Overdose drug saving lives and well supplied in South Dakota

Local News

SIOUX FALLS, S.D. (KELO) — Recent supply chain disruptions are impacting everything from clothes to food, and even trips to the pharmacy. Popular drugs like Adderall, oxycodone, and insulin are running low nationwide. Supplies of a life-saving drug called Narcan could also be in jeopardy.

Pfizer, the maker of Narcan, lists supplies of the injectible life-saving medication as “depleted” on its website.
However, drug stores we called have not noticed a shortage in our area. Narcan, which often comes in a nasal spray, is given to people who are overdosing on opioids, such as Oxycontin or fentanyl.

This is an example. A toddler in Alabama was exposed to fentanyl and was near death. A deputy peeled open a pack of Narcan, sprayed it in the toddler’s nose and seconds later the boy started breathing again.

Once you open the container you insert the piece on top into someone’s nostril and then you press the plunger.

Captain Adam Zishka with the Minnehaha County Sheriff’s office has saved two lives using Narcan. The first was a 20-year-old man who was unconscious and turning blue in Baltic.

“I could immediately tell there was a response his pulse rate accelerated slightly he started having some difficulty breathing, but started to breathe. A second dose was administered and that increased his pulse rate, increased his breathing even more so he started to come around,” said Captain Zishka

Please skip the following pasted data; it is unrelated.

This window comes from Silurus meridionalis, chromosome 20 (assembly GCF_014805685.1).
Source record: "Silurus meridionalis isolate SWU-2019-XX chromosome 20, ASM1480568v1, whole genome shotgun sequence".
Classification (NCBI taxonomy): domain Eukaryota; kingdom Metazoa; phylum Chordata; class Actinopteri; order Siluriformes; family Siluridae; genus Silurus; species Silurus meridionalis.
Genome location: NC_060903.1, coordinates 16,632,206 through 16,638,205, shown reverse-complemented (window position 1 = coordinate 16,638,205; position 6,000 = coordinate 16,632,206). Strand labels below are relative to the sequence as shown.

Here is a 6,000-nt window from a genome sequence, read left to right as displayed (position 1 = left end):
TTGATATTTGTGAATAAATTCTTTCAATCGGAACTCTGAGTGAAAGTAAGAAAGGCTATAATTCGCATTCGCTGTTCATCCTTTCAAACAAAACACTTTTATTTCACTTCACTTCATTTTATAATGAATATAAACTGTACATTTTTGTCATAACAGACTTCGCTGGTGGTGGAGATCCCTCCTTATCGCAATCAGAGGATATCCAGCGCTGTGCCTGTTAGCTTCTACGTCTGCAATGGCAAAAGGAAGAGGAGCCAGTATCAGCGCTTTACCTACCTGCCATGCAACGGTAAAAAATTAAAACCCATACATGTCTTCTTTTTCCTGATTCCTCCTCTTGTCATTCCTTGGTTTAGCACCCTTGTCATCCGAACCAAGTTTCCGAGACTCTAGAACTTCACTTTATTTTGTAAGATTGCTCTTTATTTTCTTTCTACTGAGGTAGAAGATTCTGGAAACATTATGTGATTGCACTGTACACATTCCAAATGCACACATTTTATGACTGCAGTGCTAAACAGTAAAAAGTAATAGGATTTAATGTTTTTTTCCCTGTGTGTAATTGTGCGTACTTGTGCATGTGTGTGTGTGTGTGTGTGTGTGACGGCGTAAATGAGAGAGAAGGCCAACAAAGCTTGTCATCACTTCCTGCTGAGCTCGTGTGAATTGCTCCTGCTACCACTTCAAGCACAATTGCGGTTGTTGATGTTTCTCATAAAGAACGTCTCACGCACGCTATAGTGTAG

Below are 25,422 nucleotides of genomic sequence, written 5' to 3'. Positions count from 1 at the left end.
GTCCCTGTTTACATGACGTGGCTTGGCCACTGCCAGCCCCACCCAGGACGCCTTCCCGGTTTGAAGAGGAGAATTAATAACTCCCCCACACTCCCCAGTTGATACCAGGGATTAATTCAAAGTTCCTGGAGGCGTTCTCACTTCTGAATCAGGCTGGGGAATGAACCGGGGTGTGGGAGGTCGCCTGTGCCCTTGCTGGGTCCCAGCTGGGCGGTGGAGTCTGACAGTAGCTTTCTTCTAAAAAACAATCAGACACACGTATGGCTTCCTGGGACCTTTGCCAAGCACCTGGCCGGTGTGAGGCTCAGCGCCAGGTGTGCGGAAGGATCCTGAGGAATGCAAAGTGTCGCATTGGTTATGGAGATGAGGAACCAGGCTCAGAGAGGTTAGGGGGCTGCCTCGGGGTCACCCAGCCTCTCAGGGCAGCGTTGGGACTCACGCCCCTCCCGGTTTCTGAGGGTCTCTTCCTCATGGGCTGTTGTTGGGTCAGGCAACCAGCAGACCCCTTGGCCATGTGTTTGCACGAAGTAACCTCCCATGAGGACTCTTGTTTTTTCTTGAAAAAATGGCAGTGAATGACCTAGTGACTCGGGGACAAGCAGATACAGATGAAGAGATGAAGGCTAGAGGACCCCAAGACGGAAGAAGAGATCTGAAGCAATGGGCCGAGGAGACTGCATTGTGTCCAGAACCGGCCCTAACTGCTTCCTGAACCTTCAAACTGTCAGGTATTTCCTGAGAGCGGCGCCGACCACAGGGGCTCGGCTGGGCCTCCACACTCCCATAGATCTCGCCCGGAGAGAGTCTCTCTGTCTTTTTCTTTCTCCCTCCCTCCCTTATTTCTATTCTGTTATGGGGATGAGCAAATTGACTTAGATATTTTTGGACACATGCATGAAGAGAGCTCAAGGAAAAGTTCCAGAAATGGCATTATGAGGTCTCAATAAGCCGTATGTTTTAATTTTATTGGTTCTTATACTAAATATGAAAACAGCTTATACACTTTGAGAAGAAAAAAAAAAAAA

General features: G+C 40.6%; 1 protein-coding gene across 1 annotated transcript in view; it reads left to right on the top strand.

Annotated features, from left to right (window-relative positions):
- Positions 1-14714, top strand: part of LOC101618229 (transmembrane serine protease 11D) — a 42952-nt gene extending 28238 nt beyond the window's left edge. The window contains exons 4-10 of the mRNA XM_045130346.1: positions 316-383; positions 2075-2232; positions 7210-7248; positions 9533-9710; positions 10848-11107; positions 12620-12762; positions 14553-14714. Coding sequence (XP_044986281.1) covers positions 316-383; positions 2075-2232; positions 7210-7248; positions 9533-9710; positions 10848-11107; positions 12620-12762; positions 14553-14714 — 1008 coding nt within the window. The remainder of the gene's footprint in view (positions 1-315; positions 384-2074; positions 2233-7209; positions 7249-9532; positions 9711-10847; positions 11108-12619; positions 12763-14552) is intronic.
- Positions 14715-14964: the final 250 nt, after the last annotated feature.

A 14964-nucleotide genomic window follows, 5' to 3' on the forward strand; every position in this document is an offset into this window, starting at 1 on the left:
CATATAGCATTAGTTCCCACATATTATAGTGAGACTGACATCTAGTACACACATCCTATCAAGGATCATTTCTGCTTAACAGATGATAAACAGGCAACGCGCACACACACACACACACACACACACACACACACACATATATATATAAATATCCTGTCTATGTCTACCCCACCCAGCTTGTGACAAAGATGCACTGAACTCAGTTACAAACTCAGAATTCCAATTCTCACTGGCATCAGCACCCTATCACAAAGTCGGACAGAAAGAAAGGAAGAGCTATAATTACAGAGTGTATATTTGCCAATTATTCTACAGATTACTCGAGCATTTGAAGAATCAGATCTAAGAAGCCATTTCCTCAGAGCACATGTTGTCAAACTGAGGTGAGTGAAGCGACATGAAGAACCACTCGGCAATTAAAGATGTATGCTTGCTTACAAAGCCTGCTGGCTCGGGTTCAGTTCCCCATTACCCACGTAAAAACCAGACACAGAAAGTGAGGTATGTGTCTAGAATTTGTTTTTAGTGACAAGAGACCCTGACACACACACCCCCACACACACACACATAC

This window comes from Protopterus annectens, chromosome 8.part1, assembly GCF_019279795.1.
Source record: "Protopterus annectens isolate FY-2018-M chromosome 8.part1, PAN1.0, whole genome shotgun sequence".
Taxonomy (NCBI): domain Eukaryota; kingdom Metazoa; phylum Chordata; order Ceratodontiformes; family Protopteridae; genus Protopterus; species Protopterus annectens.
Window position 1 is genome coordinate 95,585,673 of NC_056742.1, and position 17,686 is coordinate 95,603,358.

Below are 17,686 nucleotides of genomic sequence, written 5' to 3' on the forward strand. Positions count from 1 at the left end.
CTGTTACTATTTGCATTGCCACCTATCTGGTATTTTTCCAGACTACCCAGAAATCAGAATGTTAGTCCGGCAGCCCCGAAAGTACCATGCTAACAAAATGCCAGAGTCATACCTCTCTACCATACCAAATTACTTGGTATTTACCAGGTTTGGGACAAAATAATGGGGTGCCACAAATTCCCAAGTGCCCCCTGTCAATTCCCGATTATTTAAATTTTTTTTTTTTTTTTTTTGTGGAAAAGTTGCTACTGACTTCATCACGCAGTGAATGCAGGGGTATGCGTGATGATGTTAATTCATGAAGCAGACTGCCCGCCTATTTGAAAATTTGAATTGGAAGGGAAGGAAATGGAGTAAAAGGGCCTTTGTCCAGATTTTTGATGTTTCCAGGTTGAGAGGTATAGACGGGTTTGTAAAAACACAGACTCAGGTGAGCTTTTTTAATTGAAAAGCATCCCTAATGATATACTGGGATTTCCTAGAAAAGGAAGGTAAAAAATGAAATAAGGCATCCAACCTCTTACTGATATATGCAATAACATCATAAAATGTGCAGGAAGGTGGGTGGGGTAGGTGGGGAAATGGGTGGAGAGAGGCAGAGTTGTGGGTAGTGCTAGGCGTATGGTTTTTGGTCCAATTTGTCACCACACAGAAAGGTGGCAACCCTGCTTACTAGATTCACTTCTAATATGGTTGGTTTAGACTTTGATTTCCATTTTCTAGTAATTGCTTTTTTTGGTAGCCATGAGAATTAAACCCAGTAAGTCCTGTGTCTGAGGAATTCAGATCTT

The young man made a full recovery within minutes.

USD professor Melissa Dittberner, an addiction expert, says the shortage of Narcan would impact more than just those who abuse drugs.

“Prescription drugs are being made available to people who are in pain, who deal with constant continued daily pain and taking those opioids it could be something from a shift in the body to where the body can’t handle that prescription or it could be an accidental overage where you are kind of out of it and still in pain so you took another dose and it could be just that easy,” said Dittberner.

Zishka says the sheriff’s office gets its supply from the state and they have not noticed a shortage. He says Narcan saves a lot more lives than people might think.

“We are looking at overdose numbers in the United States that are epidemic in proportion, these are numbers that we’ve never seen in the United States in our history, I firmly believe these numbers would be much greater if it wasn’t for the use of Narcan,” said Captain Zishka.

So for now the hope is manufacturing and supply chain problems are fixed before a shortage impacts those on the front lines.

Narcan is easy to get and use. Anyone can purchase the treatment at a drug store without a prescription.

The South Dakota Department of Health tells KELOLAND News that they are well-prepared for instances like this. They are well-stocked at this time, and no shortages have been reported in South Dakota to the Department of Health.

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